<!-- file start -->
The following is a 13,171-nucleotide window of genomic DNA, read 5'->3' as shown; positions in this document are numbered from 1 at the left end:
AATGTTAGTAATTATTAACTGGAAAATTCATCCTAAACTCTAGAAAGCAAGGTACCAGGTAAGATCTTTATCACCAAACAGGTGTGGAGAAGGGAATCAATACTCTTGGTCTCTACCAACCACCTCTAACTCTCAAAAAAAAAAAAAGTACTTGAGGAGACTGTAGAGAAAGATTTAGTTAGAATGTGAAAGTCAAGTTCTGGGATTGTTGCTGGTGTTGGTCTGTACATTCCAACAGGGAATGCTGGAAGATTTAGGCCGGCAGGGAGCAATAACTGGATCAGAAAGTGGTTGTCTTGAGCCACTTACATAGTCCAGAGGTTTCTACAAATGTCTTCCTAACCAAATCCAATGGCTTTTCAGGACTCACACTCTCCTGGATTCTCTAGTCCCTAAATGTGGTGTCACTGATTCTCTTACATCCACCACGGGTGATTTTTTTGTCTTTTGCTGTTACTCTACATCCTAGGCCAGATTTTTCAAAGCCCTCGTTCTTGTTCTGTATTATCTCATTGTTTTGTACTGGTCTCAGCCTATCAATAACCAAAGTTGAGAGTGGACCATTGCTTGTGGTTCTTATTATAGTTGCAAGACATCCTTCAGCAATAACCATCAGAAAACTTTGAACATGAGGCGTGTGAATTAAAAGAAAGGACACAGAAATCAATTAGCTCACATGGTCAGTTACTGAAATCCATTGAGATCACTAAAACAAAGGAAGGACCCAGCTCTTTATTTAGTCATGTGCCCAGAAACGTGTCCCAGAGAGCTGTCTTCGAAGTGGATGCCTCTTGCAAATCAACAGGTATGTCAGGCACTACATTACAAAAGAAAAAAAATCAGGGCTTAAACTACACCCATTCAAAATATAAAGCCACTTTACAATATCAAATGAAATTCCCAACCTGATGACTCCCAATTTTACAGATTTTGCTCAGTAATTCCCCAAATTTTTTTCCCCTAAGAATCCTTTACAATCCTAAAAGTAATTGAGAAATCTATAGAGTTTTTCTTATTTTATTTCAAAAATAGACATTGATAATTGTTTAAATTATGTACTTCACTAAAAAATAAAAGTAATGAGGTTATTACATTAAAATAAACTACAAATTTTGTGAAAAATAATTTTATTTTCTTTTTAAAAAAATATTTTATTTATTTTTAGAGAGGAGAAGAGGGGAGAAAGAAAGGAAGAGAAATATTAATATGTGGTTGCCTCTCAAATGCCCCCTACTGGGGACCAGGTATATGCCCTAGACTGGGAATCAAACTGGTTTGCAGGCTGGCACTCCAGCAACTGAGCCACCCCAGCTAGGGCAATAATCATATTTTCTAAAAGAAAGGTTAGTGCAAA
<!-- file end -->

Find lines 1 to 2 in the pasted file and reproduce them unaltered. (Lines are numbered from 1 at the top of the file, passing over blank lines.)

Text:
The following is a 13,171-nucleotide window of genomic DNA, read 5'->3' as shown; positions in this document are numbered from 1 at the left end:
AATGTTAGTAATTATTAACTGGAAAATTCATCCTAAACTCTAGAAAGCAAGGTACCAGGTAAGATCTTTATCACCAAACAGGTGTGGAGAAGGGAATCAATACTCTTGGTCTCTACCAACCACCTCTAACTCTCAAAAAAAAAAAAAGTACTTGAGGAGACTGTAGAGAAAGATTTAGTTAGAATGTGAAAGTCAAGTTCTGGGATTGTTGCTGGTGTTGGTCTGTACATTCCAACAGGGAATGCTGGAAGATTTAGGCCGGCAGGGAGCAATAACTGGATCAGAAAGTGGTTGTCTTGAGCCACTTACATAGTCCAGAGGTTTCTACAAATGTCTTCCTAACCAAATCCAATGGCTTTTCAGGACTCACACTCTCCTGGATTCTCTAGTCCCTAAATGTGGTGTCACTGATTCTCTTACATCCACCACGGGTGATTTTTTTGTCTTTTGCTGTTACTCTACATCCTAGGCCAGATTTTTCAAAGCCCTCGTTCTTGTTCTGTATTATCTCATTGTTTTGTACTGGTCTCAGCCTATCAATAACCAAAGTTGAGAGTGGACCATTGCTTGTGGTTCTTATTATAGTTGCAAGACATCCTTCAGCAATAACCATCAGAAAACTTTGAACATGAGGCGTGTGAATTAAAAGAAAGGACACAGAAATCAATTAGCTCACATGGTCAGTTACTGAAATCCATTGAGATCACTAAAACAAAGGAAGGACCCAGCTCTTTATTTAGTCATGTGCCCAGAAACGTGTCCCAGAGAGCTGTCTTCGAAGTGGATGCCTCTTGCAAATCAACAGGTATGTCAGGCACTACATTACAAAAGAAAAAAAATCAGGGCTTAAACTACACCCATTCAAAATATAAAGCCACTTTACAATATCAAATGAAATTCCCAACCTGATGACTCCCAATTTTACAGATTTTGCTCAGTAATTCCCCAAATTTTTTTCCCCTAAGAATCCTTTACAATCCTAAAAGTAATTGAGAAATCTATAGAGTTTTTCTTATTTTATTTCAAAAATAGACATTGATAATTGTTTAAATTATGTACTTCACTAAAAAATAAAAGTAATGAGGTTATTACATTAAAATAAACTACAAATTTTGTGAAAAATAATTTTATTTTCTTTTTAAAAAAATATTTTATTTATTTTTAGAGAGGAGAAGAGGGGAGAAAGAAAGGAAGAGAAATATTAATATGTGGTTGCCTCTCAAATGCCCCCTACTGGGGACCAGGTATATGCCCTAGACTGGGAATCAAACTGGTTTGCAGGCTGGCACTCCAGCAACTGAGCCACCCCAGCTAGGGCAATAATCATATTTTCTAAAAGAAAGGTTAGTGCAAA